Henderson Brooks Report, Part IV: Dhola Post, which triggered 1962 war, was on China’s side of McMahon Line - Broadsword by Ajai Shukla - Strategy. Economics. Defence.

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Friday 21 March 2014

Henderson Brooks Report, Part IV: Dhola Post, which triggered 1962 war, was on China’s side of McMahon Line

By Ajai Shukla
Business Standard, 22nd Mar 14

The truncated version of the Lieutenant General Henderson Brooks report (HBR) that was recently posted on the internet by Australian author and journalist, Neville Maxwell, constitutes the Indian Army’s sweeping enquiry into its only major military debacle, at the hands of China in 1962.

Since it was submitted to army chief, General JN Chaudhuri, in 1963, the report has been buried, still retaining its “top secret” classification. It is a tale of skewed civil-military relations and bumbling strategic direction, and of inconceivable military incompetence at higher levels of command.

Even so, the most telling account in the 144 pages of the HBR blogpost is that of the Namka Chu, the mountain torrent west of Tawang where the war began, and where India’s 7 Infantry Brigade was wiped out in hours, triggering a rout that ended a month later with the Chinese Army poised at the threshold of Assam.

7 Infantry Brigade was rushed to the Namka Chu as a consequence of the “Forward Policy”, which moved 56 Assam Rifles platoons to the McMahon Line to demonstrate Indian presence on the disputed border. Eastern Command issued instructions for the move on January 10, 1962.

One of these new posts was Dhola Post, which eventually triggered the war. In one of the HBR’s revelations, it emerges that Dhola was accidentally established on China’s side of the McMahon Line. For 52 years, India has held that by attacking Dhola Post, China committed aggression and started the war.

Before New Delhi ordered the “Forward Policy” in December 1961, the army moved carefully along the Sino-Indian border. According to the patrolling policy, “NO patrolling except defensive patrolling is to be permitted within two to three miles of the McMAHON Line (capitals in all quotes in original).”

This changed on February 24, 1962, when Tezpur-based XXXIII Corps, commanded by the respected Lt Gen Umrao Singh, ordered nine new border posts, included one between Tawang and Bhutan, at the Tri-Junction of Tibet, Bhutan and India. This post became famous as Dhola.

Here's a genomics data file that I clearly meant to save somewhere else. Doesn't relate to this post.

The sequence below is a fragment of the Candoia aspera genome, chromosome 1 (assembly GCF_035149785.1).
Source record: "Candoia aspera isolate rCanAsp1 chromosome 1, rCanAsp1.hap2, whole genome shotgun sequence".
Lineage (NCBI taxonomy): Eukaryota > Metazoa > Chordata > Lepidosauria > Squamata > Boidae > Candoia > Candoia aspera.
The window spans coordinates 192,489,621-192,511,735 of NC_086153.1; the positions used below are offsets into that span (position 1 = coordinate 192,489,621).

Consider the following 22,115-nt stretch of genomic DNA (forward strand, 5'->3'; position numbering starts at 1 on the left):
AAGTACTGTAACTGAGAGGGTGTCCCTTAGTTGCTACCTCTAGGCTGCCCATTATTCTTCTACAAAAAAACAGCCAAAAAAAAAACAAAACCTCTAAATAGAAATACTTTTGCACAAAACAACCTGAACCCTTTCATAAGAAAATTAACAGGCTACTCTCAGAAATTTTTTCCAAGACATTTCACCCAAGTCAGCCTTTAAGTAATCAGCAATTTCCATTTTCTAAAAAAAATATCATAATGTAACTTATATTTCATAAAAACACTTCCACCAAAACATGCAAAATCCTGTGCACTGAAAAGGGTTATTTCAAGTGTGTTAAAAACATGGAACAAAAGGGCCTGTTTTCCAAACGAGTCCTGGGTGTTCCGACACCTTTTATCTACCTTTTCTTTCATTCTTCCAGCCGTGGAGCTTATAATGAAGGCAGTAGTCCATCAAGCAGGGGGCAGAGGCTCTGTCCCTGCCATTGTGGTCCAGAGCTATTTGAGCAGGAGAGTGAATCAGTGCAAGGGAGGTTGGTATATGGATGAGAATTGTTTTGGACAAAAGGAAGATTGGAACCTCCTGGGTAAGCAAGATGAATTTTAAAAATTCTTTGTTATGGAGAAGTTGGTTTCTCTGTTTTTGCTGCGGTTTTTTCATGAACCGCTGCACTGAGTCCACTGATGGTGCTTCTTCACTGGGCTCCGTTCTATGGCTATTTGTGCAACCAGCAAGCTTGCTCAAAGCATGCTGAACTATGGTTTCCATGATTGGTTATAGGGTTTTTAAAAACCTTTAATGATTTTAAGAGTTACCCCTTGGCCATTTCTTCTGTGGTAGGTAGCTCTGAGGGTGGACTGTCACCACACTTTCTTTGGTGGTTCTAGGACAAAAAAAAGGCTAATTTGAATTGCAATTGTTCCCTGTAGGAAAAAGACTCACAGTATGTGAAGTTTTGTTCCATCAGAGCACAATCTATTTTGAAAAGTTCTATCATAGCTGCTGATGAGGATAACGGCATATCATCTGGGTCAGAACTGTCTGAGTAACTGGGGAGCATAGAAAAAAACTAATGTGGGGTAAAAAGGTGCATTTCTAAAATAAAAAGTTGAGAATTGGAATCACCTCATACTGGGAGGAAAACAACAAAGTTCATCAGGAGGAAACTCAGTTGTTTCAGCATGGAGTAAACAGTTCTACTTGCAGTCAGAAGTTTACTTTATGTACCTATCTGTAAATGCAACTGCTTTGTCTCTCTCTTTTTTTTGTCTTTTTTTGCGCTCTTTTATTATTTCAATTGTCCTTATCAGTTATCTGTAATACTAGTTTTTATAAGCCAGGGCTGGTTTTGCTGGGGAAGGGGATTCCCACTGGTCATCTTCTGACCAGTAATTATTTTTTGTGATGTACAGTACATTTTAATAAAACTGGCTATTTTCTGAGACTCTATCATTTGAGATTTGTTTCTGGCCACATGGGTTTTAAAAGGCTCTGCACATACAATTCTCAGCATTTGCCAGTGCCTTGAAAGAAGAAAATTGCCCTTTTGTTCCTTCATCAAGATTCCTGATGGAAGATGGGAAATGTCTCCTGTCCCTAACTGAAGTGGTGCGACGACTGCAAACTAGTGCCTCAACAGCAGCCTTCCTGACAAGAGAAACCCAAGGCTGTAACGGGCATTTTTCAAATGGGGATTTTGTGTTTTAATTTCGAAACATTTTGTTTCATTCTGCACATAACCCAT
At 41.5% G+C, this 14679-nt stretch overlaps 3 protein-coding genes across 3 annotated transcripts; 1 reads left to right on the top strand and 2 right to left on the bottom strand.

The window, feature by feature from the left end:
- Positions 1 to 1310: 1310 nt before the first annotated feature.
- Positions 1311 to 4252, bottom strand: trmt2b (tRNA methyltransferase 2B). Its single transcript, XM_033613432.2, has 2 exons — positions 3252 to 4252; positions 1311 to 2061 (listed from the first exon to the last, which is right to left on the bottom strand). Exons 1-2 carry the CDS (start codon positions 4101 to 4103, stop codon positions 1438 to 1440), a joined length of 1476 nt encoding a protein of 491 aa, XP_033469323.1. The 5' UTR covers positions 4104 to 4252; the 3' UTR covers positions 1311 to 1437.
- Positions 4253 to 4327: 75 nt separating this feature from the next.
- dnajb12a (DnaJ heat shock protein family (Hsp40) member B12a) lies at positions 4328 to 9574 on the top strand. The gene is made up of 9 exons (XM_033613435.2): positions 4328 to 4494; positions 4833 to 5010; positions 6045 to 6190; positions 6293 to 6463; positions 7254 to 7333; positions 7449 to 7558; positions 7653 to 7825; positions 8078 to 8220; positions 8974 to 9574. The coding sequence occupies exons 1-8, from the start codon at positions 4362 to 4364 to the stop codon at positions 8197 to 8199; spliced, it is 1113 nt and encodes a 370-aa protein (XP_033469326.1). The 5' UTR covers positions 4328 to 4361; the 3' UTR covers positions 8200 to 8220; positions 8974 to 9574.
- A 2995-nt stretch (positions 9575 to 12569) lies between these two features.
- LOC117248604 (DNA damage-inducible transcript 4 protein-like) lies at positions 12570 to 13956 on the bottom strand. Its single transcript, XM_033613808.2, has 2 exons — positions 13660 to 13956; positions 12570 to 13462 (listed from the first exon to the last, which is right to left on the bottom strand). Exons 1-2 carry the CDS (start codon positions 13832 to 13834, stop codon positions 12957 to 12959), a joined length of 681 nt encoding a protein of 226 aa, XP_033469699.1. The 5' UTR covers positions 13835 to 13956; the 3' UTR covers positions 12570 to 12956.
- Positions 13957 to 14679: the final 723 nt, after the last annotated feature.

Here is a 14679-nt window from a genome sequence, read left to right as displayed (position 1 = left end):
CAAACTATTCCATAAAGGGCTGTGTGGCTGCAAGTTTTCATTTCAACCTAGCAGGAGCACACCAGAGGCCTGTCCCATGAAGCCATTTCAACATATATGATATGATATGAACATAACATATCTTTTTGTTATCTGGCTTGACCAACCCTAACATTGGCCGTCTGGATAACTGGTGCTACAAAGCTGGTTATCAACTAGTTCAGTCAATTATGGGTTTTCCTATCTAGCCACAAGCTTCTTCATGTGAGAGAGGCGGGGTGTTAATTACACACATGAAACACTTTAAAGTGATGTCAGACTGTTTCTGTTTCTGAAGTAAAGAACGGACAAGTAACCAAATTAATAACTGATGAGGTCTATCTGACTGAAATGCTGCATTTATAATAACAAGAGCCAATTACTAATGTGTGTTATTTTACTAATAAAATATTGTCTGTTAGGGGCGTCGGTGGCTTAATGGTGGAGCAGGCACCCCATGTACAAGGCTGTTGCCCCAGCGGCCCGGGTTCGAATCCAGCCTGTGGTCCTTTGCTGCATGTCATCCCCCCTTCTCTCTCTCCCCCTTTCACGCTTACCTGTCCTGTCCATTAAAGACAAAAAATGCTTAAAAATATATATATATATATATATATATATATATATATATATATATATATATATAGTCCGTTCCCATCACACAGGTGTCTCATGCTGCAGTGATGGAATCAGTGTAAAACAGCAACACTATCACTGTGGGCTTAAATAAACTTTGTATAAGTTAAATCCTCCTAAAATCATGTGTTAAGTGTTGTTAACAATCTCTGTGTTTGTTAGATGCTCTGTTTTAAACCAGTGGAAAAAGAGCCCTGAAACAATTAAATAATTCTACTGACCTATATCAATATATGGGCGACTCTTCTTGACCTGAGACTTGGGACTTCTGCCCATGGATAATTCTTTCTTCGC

Discrepancies in the maps available then depicted an arbitrary border running due west from the border outpost of Khinzemane to Tri-Junction, rather than the watershed boundary that constituted the McMahon Line. Operating with those faulty maps, Captain Mahabir Prasad of 1 SIKH established Dhola Post on June 4, 1962, on what Henderson Brooks reveals was China’s side of the McMahon Line.

The HBR blogpost says that, in August 1962, XXXIII Corps admitted to Eastern Command that its post was wrongly sited, but not that it was on Chinese territory. Aware of the consequences, XXXIII Corps suggested that the army plays innocent. It wrote, “…to avoid alarm and queries from all concerned, it is proposed to continue using the present grid reference.”

Henderson Brookes is frank in his assessment: “This, in effect, meant that the post was actually NORTH of the McMAHON Line.”

The consequences were not long in coming. On September 8, Dhola Post was surrounded by some 600 Chinese soldiers. Instead of wriggling out from this uncomfortable position, the army chose an aggressive response. The HBR blogpost recounts that, on September 12, four days after Dhola was surrounded, the Eastern Command chief, Lt Gen LP Sen, told Lt Gen Umrao Singh, and GOC 4 Division, Maj Gen Niranjan Prasad that the “Government would not accept any intrusion of the Chinese into our territory. If they come in, they must be thrown out by force.”

Sen “clarified that the Government had always maintained that McMAHON Line was based on the watershed principle and, therefore, it ran along the THAGLA Ridge. Thus DHOLA was well inside the McMAHON Line.”

The countdown to war had begun. The day after Dhola Post was surrounded, the ill-fated 7 Infantry Brigade was ordered to the Namka Chu, while the Chinese too intensified their force build up. The HBR blogpost notes, “In fact, their build up behind the THAGLA Ridge was far greater than ours.” On September 20, the first exchanges of firing began in the Namka Chu valley.